UK scientists bring innovative vaccine technology to Vietnam3 December 2019World-leading vaccine scientists from the University of Bristol are working with one of Vietnam's major vaccine manufacturers, Vabiotech, to share cutting-edge knowledge that could help prevent future global outbreaks of avian flu and rabies.
Scientists discover body’s protection shield18 November 2019Scientists have discovered a way to manipulate the body’s own immune response to help boost tissue repair. The findings, published in Current Biology today [18 Nov], reveal a new network of protective factors to shield cells against damage. This discovery, made by University of Bristol researchers, could significantly benefit patients undergoing surgery by speeding recovery times and lowering the risk of complication.
University of Bristol spin-out raises £760,000 to commercialise biosensing technology31 October 2019Rosa Biotech, a new University of Bristol spin-out which developed a sensing platform capable of detecting the faint chemical signature given off by chronic diseases has raised £760,000 to commercialise its ground-breaking innovation. The artificial Intelligence (AI)-driven biosensing technology, which mimics mammals’ sense of smell, has significant potential to transform the medical diagnostics and pharmaceuticals industries.
£18.5 million boost for South West biosciences24 October 2019PhD training across the biosciences has received a massive boost thanks to a £18.5 million funding award from the Biotechnology and Biological Sciences Research Council (BBSRC, part of UK Research and Innovation) to the University of Bristol-led South West Biosciences Doctoral Training Partnership (SWBio DTP).
Scientists join forces to shed new light on ageing and wound healing9 October 2019Researchers from the Universities of Manchester and Bristol have been granted £4m to investigate how cells govern the processes of ageing and wound healing and how this is influenced by the circadian (day/night) cycle. Their findings could help to improve wound healing and identify strategies to treat diseases like osteoarthritis.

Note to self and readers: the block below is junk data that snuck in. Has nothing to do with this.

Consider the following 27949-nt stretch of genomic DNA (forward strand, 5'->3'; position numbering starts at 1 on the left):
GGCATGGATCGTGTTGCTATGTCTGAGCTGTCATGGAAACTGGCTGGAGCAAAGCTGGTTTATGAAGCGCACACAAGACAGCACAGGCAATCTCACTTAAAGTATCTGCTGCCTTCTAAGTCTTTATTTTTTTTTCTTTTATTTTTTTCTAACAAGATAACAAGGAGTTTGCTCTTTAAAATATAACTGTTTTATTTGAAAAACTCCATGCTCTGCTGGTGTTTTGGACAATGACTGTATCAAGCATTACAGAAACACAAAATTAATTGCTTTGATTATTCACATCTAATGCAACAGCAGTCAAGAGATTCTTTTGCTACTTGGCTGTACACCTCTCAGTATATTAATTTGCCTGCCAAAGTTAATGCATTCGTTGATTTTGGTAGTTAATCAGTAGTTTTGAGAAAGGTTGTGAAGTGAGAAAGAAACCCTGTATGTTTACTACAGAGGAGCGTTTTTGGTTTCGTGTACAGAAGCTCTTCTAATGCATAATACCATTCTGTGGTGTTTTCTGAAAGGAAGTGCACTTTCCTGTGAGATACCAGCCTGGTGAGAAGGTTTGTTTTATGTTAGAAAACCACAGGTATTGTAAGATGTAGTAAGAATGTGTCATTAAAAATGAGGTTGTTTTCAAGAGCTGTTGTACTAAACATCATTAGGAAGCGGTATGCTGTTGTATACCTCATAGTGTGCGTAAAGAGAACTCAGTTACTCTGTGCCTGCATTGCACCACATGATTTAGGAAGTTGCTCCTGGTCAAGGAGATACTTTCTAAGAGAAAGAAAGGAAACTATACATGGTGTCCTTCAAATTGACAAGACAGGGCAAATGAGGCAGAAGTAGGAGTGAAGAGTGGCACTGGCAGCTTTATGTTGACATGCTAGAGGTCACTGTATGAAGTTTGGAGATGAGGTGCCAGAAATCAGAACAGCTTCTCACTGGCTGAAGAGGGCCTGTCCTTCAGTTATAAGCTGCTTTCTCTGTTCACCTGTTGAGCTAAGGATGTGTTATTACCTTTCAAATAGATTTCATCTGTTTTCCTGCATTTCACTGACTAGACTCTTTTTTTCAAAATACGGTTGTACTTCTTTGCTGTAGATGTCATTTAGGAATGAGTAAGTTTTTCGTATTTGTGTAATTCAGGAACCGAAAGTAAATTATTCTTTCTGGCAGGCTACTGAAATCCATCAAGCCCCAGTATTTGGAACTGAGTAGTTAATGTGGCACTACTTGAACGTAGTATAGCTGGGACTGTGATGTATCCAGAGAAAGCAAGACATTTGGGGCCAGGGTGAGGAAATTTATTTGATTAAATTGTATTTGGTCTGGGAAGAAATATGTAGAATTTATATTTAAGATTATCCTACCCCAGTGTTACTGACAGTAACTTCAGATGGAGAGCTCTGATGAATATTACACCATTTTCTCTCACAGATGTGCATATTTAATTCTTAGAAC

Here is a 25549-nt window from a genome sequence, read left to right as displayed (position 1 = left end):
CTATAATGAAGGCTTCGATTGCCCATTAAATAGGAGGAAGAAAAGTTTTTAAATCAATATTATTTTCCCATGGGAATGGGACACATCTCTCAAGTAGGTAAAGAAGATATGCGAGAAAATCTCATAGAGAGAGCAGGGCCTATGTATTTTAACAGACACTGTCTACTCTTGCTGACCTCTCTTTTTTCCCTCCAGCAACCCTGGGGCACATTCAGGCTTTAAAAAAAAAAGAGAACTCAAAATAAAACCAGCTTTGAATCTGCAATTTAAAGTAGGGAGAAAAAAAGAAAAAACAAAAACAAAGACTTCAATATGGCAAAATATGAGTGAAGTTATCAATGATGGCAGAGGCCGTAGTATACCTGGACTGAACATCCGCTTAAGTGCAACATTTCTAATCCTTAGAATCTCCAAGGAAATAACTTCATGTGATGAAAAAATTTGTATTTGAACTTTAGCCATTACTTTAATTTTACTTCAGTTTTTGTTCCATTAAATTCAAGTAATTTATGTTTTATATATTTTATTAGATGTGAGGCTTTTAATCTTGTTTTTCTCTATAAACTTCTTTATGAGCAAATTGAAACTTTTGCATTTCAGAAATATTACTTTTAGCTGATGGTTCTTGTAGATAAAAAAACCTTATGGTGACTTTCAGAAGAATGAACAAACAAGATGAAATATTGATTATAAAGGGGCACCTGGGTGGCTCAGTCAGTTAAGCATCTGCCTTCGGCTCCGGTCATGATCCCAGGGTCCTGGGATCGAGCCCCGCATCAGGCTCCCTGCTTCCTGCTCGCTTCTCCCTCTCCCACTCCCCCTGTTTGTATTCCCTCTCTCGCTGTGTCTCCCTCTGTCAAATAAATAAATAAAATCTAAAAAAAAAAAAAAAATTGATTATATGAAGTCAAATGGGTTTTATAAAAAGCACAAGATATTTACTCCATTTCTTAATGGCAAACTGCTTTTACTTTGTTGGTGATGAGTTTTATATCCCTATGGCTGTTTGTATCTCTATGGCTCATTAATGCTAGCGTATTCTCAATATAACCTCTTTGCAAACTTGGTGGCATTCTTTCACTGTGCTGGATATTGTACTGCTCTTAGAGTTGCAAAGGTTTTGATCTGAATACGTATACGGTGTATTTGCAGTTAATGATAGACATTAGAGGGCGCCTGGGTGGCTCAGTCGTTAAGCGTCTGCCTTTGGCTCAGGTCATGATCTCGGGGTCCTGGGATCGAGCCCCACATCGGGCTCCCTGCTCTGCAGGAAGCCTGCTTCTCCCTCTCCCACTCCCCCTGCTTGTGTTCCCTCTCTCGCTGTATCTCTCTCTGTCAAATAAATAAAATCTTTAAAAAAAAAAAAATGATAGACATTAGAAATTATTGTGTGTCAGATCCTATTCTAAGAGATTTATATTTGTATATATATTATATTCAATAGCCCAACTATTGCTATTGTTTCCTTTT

Pets as Therapy session30 September 2019"It was an amazing start to the day. I think we should do it more frequently, as it could genuinely help our wellbeing."
Powerful new synthetic vaccines to combat epidemics26 September 2019A new type of vaccine that can be stored at warmer temperatures, removing the need for refrigeration, has been developed for mosquito-borne virus Chikungunya in a major advance in vaccine technology. The findings, published in Science Advances today [Wednesday 25 September], reveal exceptionally promising results for the Chikungunya vaccine candidate, which has been engineered using a synthetic protein scaffold that could revolutionise the way vaccines are designed, produced and stored.
Putting the squeeze on red blood cells11 September 2019For the first time, researchers at the University of Bristol’s Blood and Transplant Research Unit, and the French National Institute for Blood Transfusion, have captured the moment a red blood cell is ‘squeezed’ while recording the changes that allow it to deform and subsequently recover its shape.
A different kind of BioDesign9 September 2019One of our postgraduate researchers, Claire Noble, designed a mural that decorates the wall of the Robin Hood pub. Claire writes about her experience and thoughts behind the design.
Biochemistry Good Citizen Award 20192 August 2019Upon his formal retirement after 45 years as a member of the School of Biochemistry, Professor Andrew Halestrap provided the funds to enable an annual award to be made to a Biochemistry final year student who has demonstrated exceptional good citizenship. Nominations are received from members of both academic staff and students.
Zebrafish capture a 'window' on the cancer process4 June 2019Cancer-related inflammation impacts significantly on cancer development and progression. New research has observed in zebrafish, for the first time, that inflammatory cells use weak spots or micro-perforations in the extracellular matrix barrier layer to access skin cancer cells.
New Max Planck-Bristol Centre for Minimal Biology launched27 March 2019Building stripped-down versions of life using protocells, genome delivery systems and synthetic cytoskeletons comprise some of the groundbreaking research due to take place at a new Centre launched at the University of Bristol today [Wednesday 27 March]. The Max Planck-Bristol Centre for Minimal Biology, a partnership between the University of Bristol and the Max Planck Society for the Advancement of Science (MPG) in Germany, aims to advance the future of health and medicine by understanding the fundamental nature of life.